image file: c7nr09080c-f4.tif
Fig. 4 Volume fraction of the interphase and the mechanical properties of PVAc/CNC nanocomposites with various CNC contents. (a) Schematic of a CNC and its surrounding interphase, and the theoretical fraction of interphase volume (νi) in the in situ and mixed nanocomposites with a CNC content from 0 to 25 wt% simulated by MATLAB. (b) 3-Dimensional schematics of the in situ and mixed nanocomposites with the same CNC contents (i and iii: 0.02 wt%; ii and iv: 0.1 wt%). (c) Theoretical and experimental elastic moduli of the in situ and mixed nanocomposites. (d) Stress–strain curves of native PVAc and the nanocomposites with 5 wt% CNCs from tensile testing.

The theoretical νi in the in situ and mixed nanocomposites were simulated by an in-house MATLAB script under the status of a uniformly random distribution of CNCs or CNC aggregates, and are shown in Fig. 4a as a function of the CNC content. The results indicate that the in situ nanocomposite possesses a much larger νi than the mixed sample does with the same CNC content, arising from the difference in the size of the CNCs and the CNC aggregates. The schematics of the in situ samples (Fig. 4b-i and ii) also clearly show more massive interphase area compared to those of the mixed samples (Fig. 4b-iii and iv) with the same CNC amounts. Fig. 4c demonstrates both theoretical and experimental Ec of the in situ and mixed nanocomposites. To obtain the experimental data from tensile testing, the in situ and mixed PVAc/CNC (weight ratio 80/20) latex as master batches were diluted by the native PVAc latex, and nanocomposite films with various CNC contents (from 5 wt% to 19 wt%) were generated after solvent casting and compression moulding. The compositions of all the samples are shown in Table S1. As illustrated in Fig. 4c, the experimental Ec of the mixed samples fit the theoretical calculation very well, except the one with 19 wt% of CNCs, probably due to its higher degree of aggregation than that of the samples with lower CNC contents.53 The in situ PVAc/CNC nanocomposites with low CNC loadings (5 and 10 wt%) indicate improved Ec compared to the mixed samples, which is caused by a larger interphase volume because of the smaller nano-reinforcements, arising from a better dispersion. However, the improvements become negligible with increasing CNC loading, which indicates that the aggregation also occurred in the in situ samples. Furthermore, the experimental data of the in situ samples are lower than the theoretical prediction, implying that the CNCs are not individually dispersed in the in situ nanocomposites.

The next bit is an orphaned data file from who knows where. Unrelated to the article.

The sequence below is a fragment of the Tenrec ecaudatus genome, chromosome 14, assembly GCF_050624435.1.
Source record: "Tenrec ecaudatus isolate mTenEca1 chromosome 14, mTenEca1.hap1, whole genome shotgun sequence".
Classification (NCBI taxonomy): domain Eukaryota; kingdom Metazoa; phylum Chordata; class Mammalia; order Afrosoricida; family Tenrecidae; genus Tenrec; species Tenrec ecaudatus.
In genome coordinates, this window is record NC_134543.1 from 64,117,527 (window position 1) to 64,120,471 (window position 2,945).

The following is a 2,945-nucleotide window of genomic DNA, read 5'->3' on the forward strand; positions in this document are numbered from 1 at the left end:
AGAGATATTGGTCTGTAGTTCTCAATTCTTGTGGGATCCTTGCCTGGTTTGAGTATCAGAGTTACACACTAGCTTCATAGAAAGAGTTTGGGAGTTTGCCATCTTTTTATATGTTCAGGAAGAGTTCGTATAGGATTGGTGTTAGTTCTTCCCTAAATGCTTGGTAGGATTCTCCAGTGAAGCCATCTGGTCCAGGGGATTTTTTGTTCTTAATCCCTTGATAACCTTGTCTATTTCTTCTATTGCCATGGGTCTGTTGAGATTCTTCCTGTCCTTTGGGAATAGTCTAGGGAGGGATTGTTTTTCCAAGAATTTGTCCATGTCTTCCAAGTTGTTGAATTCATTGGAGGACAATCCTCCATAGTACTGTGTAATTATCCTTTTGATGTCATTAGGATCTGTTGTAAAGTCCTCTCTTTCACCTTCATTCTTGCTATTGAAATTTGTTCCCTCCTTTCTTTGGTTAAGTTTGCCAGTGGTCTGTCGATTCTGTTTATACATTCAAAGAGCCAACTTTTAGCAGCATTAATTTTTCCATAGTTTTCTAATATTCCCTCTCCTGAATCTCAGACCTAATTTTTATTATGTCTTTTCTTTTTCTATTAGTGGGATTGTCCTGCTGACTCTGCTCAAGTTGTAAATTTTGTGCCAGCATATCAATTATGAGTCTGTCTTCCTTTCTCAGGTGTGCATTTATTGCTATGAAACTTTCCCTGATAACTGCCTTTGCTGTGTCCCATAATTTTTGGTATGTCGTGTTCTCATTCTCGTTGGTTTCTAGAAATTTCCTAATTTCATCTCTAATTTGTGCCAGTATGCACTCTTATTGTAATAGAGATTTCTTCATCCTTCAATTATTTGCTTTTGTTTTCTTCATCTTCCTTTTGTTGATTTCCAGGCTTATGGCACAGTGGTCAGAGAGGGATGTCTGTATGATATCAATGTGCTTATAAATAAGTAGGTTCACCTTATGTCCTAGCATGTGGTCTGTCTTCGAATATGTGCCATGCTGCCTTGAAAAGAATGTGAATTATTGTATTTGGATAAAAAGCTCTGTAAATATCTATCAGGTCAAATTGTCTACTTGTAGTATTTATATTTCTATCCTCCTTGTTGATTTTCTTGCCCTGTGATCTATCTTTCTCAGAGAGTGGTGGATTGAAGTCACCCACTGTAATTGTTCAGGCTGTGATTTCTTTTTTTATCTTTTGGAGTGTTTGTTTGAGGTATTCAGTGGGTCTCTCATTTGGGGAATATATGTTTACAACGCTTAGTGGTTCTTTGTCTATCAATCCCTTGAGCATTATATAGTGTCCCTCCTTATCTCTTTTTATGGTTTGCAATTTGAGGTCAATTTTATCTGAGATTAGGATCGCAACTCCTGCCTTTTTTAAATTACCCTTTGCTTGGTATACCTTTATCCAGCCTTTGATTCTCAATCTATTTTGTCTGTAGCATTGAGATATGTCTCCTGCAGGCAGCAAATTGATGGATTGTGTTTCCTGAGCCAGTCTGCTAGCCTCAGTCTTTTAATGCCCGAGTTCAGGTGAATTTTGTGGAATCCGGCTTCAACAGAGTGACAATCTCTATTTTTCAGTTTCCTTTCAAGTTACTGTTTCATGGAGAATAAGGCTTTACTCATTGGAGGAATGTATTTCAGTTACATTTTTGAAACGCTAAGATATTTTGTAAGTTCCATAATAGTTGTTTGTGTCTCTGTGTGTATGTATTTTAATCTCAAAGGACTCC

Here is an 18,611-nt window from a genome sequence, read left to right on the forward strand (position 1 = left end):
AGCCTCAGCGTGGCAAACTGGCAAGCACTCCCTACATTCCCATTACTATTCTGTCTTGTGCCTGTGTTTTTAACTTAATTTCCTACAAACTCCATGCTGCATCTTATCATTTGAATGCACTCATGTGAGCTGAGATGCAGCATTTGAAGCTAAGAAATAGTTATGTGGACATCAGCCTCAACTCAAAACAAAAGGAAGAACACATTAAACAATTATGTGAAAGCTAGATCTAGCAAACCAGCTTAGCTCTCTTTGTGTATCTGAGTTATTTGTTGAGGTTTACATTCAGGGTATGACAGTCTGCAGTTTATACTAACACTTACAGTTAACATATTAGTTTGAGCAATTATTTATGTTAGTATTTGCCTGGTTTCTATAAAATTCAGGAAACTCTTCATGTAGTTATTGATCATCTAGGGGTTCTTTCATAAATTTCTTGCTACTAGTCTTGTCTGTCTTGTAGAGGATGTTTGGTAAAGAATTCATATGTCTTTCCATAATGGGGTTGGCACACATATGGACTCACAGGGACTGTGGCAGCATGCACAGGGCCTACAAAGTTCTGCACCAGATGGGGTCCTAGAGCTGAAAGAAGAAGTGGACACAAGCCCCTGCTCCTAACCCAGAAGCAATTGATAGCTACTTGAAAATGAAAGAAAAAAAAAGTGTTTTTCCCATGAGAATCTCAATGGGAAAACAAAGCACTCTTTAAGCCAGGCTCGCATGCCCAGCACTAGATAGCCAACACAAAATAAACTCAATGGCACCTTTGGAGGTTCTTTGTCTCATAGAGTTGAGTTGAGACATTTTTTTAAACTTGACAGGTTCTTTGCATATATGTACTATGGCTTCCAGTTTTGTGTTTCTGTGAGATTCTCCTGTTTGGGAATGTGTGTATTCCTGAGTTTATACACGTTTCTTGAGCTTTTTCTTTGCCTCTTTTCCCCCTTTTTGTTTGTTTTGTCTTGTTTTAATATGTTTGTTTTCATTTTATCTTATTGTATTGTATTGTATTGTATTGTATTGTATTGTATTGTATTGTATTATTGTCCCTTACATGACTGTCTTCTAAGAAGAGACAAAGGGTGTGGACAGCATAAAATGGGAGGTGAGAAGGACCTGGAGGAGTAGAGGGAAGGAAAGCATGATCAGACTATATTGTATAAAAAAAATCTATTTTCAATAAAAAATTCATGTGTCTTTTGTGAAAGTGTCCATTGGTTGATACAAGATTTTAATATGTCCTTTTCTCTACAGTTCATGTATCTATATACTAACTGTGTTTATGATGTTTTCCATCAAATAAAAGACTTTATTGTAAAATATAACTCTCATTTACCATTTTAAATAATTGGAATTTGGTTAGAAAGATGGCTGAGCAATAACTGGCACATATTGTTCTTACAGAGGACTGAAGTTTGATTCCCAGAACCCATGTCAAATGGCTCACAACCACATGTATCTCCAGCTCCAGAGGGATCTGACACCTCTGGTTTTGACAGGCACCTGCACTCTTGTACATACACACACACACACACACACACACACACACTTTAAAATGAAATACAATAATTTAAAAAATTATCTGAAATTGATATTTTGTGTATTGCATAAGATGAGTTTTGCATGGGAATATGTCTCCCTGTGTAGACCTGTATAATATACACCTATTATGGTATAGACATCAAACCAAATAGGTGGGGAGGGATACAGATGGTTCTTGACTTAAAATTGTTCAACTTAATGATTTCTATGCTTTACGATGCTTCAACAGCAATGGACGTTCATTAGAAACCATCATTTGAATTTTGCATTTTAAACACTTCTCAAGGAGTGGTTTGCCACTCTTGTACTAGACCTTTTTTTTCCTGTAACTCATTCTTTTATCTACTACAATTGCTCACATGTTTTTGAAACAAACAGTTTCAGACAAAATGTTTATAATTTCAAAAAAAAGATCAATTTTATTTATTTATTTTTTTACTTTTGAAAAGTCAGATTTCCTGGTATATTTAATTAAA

The experimental results from the tensile testing of all consolidated samples are presented in Table S2. The in situ XPVAc/CNC nanocomposite films prepared using the same method show substantially higher Ec than the uncrosslinked samples do. This can be attributed to the crosslinks in the PVAc matrix that decrease the mobility of the PVAc chains,54 and the strengthened interaction between the CNCs and PVAc, as is shown in the Raman spectra (Fig. 3c). The stress–strain curves of the samples with 5 wt% CNCs (coded as PVAc/5CNC) illustrated in Fig. 4d also confirm the improved dispersion of the CNCs generated in the in situ PVAc/5CNC, as it has a strength and elongation to break higher than those of the mixed PVAc/5CNC. Moreover, the strength of the in situ XPVAc/5CNC increases even more while the elongation significantly reduces due to the crosslinking effect.

In addition to the mechanical properties, the rheological and thermal–mechanical behaviours of the nanocomposites produced from the different methods were investigated. The reference material, native PVAc melt, demonstrates a nonlinear viscoelastic behaviour in Fig. 5a, i.e., its shear viscosity is constant at low shear rates, and decreases at relatively high shear rates because of the breakdown of the entanglement of the PVAc chains.55,56 This behaviour is fully reversible, as shown by the ascending and descending flows. In contrast, the nanocomposite melts in Fig. 5b exhibit an additional thixotropic behaviour arising from the presence of the CNCs, resulting in significantly higher viscosities, and irreversible changes between ascending and descending flows caused by the rupture of the hydrogen bonds formed among the CNCs and PVAc chains.57 Moreover, during the ascending flow, the viscosity of the in situ PVAc/5CNC melt is significantly higher than that of the mixed PVAc/5CNC because of the better dispersion of CNCs,58 and that of the in situ XPVAc/5CNC melt increases further at high shear rates.

image file: c7nr09080c-f5.tif
Fig. 5 Rheological and thermal-mechanical behaviors of the native PVAc and the PVAc/CNC nanocomposites with 5 wt% of CNCs. (a, b) Steady shear viscosities of the native PVAc melt and the nanocomposite melts with an ascending flow (shear rate from 0.01 to 10 s−1) followed by a descending flow (shear rate from 10 to 0.01 s−1) at 120 °C. (c) Dynamic strain sweep tests of the melts at 120 °C. (d) Dynamic mechanical analyses of the nanocomposite films.